I am "well educated" but have learnt a huge amount through my childrens' curiosity (and what they learn at school!) because there are so many things I was just not interested in before. I am exploring parts of life with them, for example British history (we love Horrible Histories Kings & Queens song), proper names for parts of grammar, a few artists/styles, politics, the actual reasons behind many traditions and assumptions, more about other countries, how history joins up...

If you are more curious now, just enjoy the ride. There is nothing wrong with the answer "I don't know, let's find out".

ICanTotallyDance Mon 04-Aug-14 06:41:46

I just want to add another message to this. I think I am the grown up version of your child. My mother is a lovely, lovely woman but she did not have a great education and had to re-sit some of her GCSE equivalents etc. She never went to university and after having me became a SAHM. Any academic talent I had, I inherited from my father.

I never even realised she wasn't "clever" until I was about 10. She was a whizz at cooking, organised the entire family and my entire life, encouraged me with everything, and read a lot to expand her, and my, mind. Like your DC, I was sent to private schools and had a very good education. In my very early years I was mainly content to leave learning at school, and as I grew older I could be entertained by educational books when I wanted to actively learn and spend time doing other activities with my mother and siblings when I didn't want to. I don't think having a "less academic" mother negatively impacted me at all, and it certainly didn't impact my education.

Besides, with how fast educational methods change, even parents with PhDs can struggle to help with their children's homework past about year 4!

I would just encourage you to keep an open mind to learning, learn little bits of fun trivia where you can, and do fun learning activities/events with your DC such as visiting (child targeted) museum exhibits. Don't stress about it, it's more important to have a nice, fun time with your child than it is to worry about whether you have told them correct facts about the geography of Asia!

Heels99 Wed 06-Aug-14 08:43:08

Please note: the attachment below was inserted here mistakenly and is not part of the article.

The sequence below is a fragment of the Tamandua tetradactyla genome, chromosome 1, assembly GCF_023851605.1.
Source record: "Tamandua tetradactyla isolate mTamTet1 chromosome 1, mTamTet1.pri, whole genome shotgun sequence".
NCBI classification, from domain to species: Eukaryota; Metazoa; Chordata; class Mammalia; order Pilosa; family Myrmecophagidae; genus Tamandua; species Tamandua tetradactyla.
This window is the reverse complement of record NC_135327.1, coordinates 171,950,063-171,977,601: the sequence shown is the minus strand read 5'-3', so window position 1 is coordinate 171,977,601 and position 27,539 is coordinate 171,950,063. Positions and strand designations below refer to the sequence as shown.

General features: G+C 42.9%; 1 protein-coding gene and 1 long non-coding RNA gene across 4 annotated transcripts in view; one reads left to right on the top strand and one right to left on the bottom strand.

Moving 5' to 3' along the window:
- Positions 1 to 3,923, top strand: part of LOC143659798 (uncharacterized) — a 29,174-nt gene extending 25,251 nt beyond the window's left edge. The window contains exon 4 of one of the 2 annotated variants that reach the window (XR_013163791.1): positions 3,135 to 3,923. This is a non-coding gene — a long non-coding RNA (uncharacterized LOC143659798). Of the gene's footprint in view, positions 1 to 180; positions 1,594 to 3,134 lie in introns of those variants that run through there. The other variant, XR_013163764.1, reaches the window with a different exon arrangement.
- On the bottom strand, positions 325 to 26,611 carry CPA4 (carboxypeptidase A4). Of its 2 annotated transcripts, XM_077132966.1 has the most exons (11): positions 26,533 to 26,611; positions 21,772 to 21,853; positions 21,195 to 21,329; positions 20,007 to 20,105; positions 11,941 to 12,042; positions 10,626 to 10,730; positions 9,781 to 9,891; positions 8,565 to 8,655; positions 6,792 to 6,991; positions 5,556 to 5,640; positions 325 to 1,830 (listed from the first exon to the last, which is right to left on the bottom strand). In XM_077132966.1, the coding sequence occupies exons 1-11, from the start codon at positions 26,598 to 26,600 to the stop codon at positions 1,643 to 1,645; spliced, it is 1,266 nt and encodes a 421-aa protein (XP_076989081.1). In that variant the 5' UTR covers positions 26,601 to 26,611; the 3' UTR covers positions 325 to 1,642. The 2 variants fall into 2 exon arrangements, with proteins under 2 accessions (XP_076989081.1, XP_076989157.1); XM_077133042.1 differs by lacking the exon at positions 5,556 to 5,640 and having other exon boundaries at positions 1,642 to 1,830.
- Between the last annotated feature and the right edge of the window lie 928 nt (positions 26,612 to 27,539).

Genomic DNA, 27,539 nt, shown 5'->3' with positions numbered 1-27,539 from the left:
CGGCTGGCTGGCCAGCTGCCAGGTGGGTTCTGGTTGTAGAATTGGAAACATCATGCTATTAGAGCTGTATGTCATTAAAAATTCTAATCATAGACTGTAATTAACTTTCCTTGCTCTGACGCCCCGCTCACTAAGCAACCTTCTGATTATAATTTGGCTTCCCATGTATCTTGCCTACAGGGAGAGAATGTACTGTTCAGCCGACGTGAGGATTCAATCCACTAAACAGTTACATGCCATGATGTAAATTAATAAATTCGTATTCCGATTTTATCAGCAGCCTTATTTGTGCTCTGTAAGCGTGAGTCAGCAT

Google is your friend! " how long do lions live, who was the first king" etc etc. as a parent you don't need to be a walking encyclopedia, you just need to help your child access information. Library is a great resource too. You have an interest in learning that's all you need! I always find the childrens trails at museums are better than the adult guides, I've learnt a lot since having kids. I too have a history degree but can't remember much, but you don't need to, it's not an exam!

madamweasel Wed 06-Aug-14 08:59:09

I'm a teacher and when earnest parents ask me what they can do to help the answer is most definitely to encourage their reading, ideally reading for pleasure. It's not necessary for a parent to possess degree level knowledge in every one of their child's potential subject choices - it's for the child to learn for themselves and no amount of parental education can 'gift' this to their child. Part of being well educated is the ability to learn something for yourself, by yourself: not as a passive vessel but an active participant.
But on a practical note - homework - don't underestimate the importance of providing the right environment for homework: a quiet space; a routine time, either before or after dinner; access to materials that aid in study, e.g. Stationery, if possible use of a PC and printer.
And reading, either reading to DC or listening to them read to you.

Of course, if you want to read some classics, etc, go for it - but do it for your own enjoyment!!!

Good luck smile

Doingthingsdifferently Wed 06-Aug-14 21:04:39

Thanks all for your brilliant advice, I think there is something here for me to take from every post, I really appreciate it.